Developer Relations Lead at Jina AI. Maker of animatronic butterflies and AIs that write bad Star Trek
Reader, I have a confession. I’m really into bad 1980's cartoons. You know, the ones that are little more than animated toy commercials? I’ve learned so many life lessons from those hours in front of a flickering analog TV.
Come to think of it, that does explain a lot…
Anyway, the biggest takeaway though from all those cartoons is that open source is the way to go.
For me, open source got me traveling the world, landed a partnership with NASA, and got me a job on the cutting edge of AI. Not to mention meeting a whole bunch of crazy and amazing people. So, you know, no big deal.
I’ll admit: It’s only when I look back that it all meshes together. Think I’m full of it? Just listen to your favorite Saturday morning cartoons themselves:
Humans (and Autobots) thrive on freedom. Having the freedom to try new foods, see new places, or find new ways to use my coffee maker has made me who I am. I also love the freedom to experiment on my computer in new and interesting ways.
Any technology that stops you screwing up also stops you experimenting to the fullest. I want the freedom to
, even if I never use it.
rm -rf /
After using open-source systems for so long, going back to Windows or macOS is jarring. I just don’t have the liberty to customize it the way I want. In the words of a great philosopher:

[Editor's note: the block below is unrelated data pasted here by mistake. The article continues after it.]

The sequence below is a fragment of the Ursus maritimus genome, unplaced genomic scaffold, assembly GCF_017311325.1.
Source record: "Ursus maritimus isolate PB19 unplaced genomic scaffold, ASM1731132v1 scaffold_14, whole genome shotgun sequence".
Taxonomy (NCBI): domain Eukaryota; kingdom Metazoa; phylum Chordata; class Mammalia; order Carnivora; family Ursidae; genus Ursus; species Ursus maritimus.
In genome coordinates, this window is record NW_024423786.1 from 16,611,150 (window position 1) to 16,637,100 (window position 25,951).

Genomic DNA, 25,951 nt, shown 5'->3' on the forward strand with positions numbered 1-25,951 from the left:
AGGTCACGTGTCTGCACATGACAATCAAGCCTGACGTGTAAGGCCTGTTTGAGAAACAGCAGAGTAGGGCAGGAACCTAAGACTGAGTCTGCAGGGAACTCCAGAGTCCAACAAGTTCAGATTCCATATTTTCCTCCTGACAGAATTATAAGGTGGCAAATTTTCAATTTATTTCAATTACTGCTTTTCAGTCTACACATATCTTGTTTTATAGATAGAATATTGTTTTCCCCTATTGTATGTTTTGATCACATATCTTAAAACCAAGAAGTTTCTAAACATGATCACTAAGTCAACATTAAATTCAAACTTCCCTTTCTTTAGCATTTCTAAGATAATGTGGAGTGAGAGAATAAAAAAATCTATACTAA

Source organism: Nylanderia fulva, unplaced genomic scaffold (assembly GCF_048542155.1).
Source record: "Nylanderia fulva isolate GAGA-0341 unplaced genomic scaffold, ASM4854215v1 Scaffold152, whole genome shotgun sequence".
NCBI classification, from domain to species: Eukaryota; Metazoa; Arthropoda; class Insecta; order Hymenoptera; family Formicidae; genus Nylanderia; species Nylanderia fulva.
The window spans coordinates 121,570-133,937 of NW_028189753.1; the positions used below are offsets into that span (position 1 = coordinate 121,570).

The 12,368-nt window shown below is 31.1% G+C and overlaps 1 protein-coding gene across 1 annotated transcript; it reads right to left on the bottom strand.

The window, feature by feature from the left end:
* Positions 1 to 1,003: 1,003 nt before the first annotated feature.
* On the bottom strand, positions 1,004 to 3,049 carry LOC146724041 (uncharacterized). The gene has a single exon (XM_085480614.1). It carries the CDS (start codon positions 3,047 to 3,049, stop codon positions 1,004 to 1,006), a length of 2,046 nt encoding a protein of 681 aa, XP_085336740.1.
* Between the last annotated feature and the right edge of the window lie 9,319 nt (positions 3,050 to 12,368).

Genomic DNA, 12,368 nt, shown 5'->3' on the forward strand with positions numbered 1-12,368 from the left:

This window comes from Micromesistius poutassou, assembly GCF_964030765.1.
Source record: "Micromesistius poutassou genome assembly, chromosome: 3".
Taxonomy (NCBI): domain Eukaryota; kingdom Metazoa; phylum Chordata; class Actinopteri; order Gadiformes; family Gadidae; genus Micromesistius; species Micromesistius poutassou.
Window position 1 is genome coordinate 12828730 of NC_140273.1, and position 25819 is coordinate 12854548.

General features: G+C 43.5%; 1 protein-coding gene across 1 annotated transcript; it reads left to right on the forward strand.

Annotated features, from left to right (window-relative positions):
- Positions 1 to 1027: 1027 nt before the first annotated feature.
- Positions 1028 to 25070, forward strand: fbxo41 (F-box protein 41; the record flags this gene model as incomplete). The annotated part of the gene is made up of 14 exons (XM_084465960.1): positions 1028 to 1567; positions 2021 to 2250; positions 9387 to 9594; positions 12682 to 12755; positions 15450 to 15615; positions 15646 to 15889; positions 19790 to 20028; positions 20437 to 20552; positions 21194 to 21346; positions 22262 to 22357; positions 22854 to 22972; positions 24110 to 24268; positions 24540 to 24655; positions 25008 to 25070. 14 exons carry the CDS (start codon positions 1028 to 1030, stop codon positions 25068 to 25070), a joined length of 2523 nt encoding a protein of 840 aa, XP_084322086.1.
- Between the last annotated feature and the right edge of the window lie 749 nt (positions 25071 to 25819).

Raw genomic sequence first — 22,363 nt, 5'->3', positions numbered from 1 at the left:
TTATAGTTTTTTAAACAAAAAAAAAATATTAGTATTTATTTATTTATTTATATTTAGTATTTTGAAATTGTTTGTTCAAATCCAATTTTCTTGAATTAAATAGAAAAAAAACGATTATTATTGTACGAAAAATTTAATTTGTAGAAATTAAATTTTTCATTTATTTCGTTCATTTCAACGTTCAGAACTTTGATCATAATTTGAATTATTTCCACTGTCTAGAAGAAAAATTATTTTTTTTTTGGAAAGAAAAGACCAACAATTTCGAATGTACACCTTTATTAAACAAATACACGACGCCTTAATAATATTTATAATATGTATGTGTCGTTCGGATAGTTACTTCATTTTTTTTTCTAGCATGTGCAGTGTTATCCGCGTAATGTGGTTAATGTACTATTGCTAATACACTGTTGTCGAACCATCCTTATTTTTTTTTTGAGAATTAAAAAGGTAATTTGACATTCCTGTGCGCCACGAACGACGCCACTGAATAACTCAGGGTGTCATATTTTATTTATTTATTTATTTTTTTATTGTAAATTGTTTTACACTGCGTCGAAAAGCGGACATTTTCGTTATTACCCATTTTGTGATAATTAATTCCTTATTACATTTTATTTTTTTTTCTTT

“Freedom (to futz around with your desktop settings) is the right of all sentient beings”
I’m sure Optimus Prime said something like that anyway.
I want the freedom to completely reconfigure my workspace, with whatever look and feel works best for me. That might mean working in a bare-bones green on black terminal, spinning around a cubic desktop with compiz, or using something that looks like it crawled out of the age of 80s cartoons itself. And I can mix and match bits of them as I see fit.
Like every classic cartoon baddie, Windows wants to limit my freedom to do what I want. Freedom to change the position of my taskbar or swap out my wallpaper is barely freedom at all. For true customization I’d have to rip out the desktop shell and replace it with a third party alternative. Pretty, but not great for stability.
My current setup is a Manjaro box with a stripped-down GNOME desktop and PaperWM that I mostly use for running a terminal emulator and Firefox. It’s mostly keyboard-driven, uses arcane key bindings (thank you Vim!), and is almost perfectly tailored for my needs. Going back to one of the standard operating systems feels like typing with boxing gloves on.